Switch to Compact Fluorescent Bulbs

by Justin Weinger on February 14, 2007

Okay, first off, let me preface this article by saying that I just watched An Inconvenient Truth and, in some small part, this is my very feeble attempt at trying to do my part to help the environment.

In that same vein, if this article can help you save a couple of bucks at the same time, then I definitely feel like I’ve done my job!

Anyway, today I’m going to encourage you to go ahead and switch from your regular incandescent light bulbs.  Lately, a lot has been made of these relatively new bulbs – so much so, that the California State Legislature is looking to pass a bill that would outlaw the sale of regular incandescent light bulbs within the next decade.

So why all the fuss?  Well, according to Energystar.gov:

“If every American home replaced just one light bulb with an ENERGY STAR [compact fluorescent bulb], we would save enough energy to light more than 2.5 million homes for a year and prevent greenhouse gasses equivalent to the emissions of nearly 800,000 cars.”

That’s some pretty serious stuff for just one simple light bulb.  But what does all of that mean for you?  It means you can do your part to help the environment and potentially save hundreds of dollars doing so.

According to Energystar.gov, you will save nearly $30 in energy costs for each incandescent light bulb you switch out with a compact fluorescent bulb.  And, because the compact fluorescent bulbs last longer than regular bulbs, the extra $2 or you have to spend for each bulb is essentially a wash due to the fact you won’t have to replace the compact fluorescent nearly as often as you do the regular bulb.

But now I’m ready to talk some serious numbers – I went around my house today and I counted the number of light bulbs I currently have, and I came up with a total of 48 bulbs.  That means that if I were to switch out all 52 regular bulbs with compact fluorescent bulbs, over their lifetime I would save roughly $1,500 in energy costs.

And on that note, this weekend I’m going to go swing by Wal-Mart or Costco and buy some compact fluorescent bulbs in bulk and begin to put them in my light fixtures and lamps once the regular bulbs start to burn out.

I’ll gladly throw down $60 in light bulbs if the return is $1,500!  Oh yeah, and I’ll be doing my part to help the environment, too!

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{ 7 comments }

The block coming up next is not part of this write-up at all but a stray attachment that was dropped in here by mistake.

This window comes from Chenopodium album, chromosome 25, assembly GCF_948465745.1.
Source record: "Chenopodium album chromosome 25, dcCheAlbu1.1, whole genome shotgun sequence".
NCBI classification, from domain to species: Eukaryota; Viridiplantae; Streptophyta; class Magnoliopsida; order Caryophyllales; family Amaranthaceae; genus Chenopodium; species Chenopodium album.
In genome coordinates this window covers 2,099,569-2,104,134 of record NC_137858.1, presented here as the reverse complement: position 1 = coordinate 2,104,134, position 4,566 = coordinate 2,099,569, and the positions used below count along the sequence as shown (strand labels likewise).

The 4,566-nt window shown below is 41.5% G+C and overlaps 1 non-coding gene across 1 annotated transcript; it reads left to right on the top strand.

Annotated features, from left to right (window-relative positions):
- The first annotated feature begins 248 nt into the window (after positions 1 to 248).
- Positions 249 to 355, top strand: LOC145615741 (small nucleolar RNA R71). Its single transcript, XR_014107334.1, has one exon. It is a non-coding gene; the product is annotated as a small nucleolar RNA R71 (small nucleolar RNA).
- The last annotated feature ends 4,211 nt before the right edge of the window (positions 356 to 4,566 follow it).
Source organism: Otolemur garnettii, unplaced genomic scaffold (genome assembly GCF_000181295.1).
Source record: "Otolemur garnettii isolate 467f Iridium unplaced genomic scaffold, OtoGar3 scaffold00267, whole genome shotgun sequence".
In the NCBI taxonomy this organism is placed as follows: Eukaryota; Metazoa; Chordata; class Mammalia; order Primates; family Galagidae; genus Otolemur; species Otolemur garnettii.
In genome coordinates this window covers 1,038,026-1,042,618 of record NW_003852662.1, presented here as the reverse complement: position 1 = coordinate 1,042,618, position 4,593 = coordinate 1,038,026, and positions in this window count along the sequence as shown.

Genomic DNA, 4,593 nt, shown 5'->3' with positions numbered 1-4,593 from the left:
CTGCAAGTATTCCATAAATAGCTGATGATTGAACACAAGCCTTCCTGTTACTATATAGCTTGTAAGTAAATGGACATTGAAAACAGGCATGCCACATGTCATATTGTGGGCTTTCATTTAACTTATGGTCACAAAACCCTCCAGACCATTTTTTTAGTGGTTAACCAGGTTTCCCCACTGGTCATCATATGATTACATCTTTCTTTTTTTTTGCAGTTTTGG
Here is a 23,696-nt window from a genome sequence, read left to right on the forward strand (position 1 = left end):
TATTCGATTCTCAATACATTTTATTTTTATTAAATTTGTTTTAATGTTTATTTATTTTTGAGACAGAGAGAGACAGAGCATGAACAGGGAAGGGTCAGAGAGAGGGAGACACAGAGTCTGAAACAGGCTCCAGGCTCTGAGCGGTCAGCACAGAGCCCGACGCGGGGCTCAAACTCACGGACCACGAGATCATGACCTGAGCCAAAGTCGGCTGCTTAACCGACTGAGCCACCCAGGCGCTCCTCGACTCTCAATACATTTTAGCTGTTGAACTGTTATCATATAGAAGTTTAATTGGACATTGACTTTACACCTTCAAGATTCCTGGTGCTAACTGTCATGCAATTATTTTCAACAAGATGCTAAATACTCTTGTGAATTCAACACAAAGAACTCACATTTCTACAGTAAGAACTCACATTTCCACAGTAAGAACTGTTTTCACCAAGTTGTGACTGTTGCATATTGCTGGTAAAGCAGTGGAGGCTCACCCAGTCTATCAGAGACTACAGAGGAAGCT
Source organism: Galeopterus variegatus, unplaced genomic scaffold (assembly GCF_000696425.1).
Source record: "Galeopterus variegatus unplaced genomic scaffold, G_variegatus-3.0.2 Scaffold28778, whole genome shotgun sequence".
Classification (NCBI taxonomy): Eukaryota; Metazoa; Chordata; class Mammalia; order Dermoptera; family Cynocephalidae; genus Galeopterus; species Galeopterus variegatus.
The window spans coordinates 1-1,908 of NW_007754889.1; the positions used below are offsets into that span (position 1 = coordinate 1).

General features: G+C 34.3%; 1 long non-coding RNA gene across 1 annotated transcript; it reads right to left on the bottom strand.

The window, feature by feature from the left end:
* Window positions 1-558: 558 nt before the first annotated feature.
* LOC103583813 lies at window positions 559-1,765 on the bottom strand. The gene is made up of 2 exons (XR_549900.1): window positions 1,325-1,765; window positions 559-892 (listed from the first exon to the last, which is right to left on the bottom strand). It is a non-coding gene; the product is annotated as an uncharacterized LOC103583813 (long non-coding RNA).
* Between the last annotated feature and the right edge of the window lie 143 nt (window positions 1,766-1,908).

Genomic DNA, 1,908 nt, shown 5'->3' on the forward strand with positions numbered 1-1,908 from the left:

brian.carr March 11, 2007 at 2:48 pm

Thanks for the comments. I’m glad everyone feels as strongly about CFLs as I do. It’s my mission to have every regular light bulb replaced with a CFL by the end of the year!

TC4SURE March 12, 2007 at 6:09 am

I have used the various types fo CF for a few years now. They have made great progress in the improvements. But please remember, These bulbs contain Mercury, and need to be disposed of properly. Lets keep thinking of the enviroment and not just throw them in the trash when they do burn out in 3 years or so.

brian.carr March 12, 2007 at 6:20 am

That’s an interesting point; I’ve never heard of that before. Where should people dispose of the CFL bulbs?

Gordon E. Peterson II April 20, 2007 at 1:45 pm

The discussion about CFLs is interesting but dated, since I consider CFLs as for the most part technologically obsolete.

I think that Cold Cathode (CCFL) lamps are a FAR better alternative, and I’ve been replacing both incandescent and CFL lamps at my house with CCFLs… presently I have more CCFL bulbs installed here than all other kinds combined. See my Web site at personal dot terabites dot com slash ccathode dot html for a summary of my experiences with cold cathode lighting in my home.

But basically… you get (perhaps) nightlight mode; you get INSTANT light (no delay like CFL), you get wider temperature range, you can dim them, you get far longer life than CFLs (2.5-4x), less mercury…. simply a superior experience, all around.

Doug June 12, 2007 at 9:47 am

Yes, the ccfl lamps are wonderful great for….scoreboards, Las Vegas signs and anywhere where you need alot of lamps that put out small amounts of light..The highest ccfl lamp is around 8 watts.
For the future they will be great, just wait for them to get a little bit brighter!

a saver July 11, 2007 at 7:16 am

Change the ordinary light bulbs before they go out. Its actually more saving in change them right away then to wait. Calculate the amount of energy they will consume before the ran out compare to the saving you will get from the new lamp…

Rebecca September 30, 2007 at 2:44 pm

The house I’m renting has 9 recessed lighting in the kitchen area with incandescent light (60 watts each) when I moved in almost 3 years ago. My kitchen looked dim, everything looks yellow and it seems hotter. I bought TCP CFL’s a year before and I think they’re the best CFLs around, so I replaced all the bulbs in my house with TCP CFLs. I used almost 3 cases, which I bought from Goodmart.com. My husband and I couldn’t be more pleased. The bulbs cost a lot, but my utility bill went down by atleast $25-$30 a month. I’ve saved approximately $775.00 since I’ve had the CFL bulbs. I already got the money I spent on the bulbs and then some.

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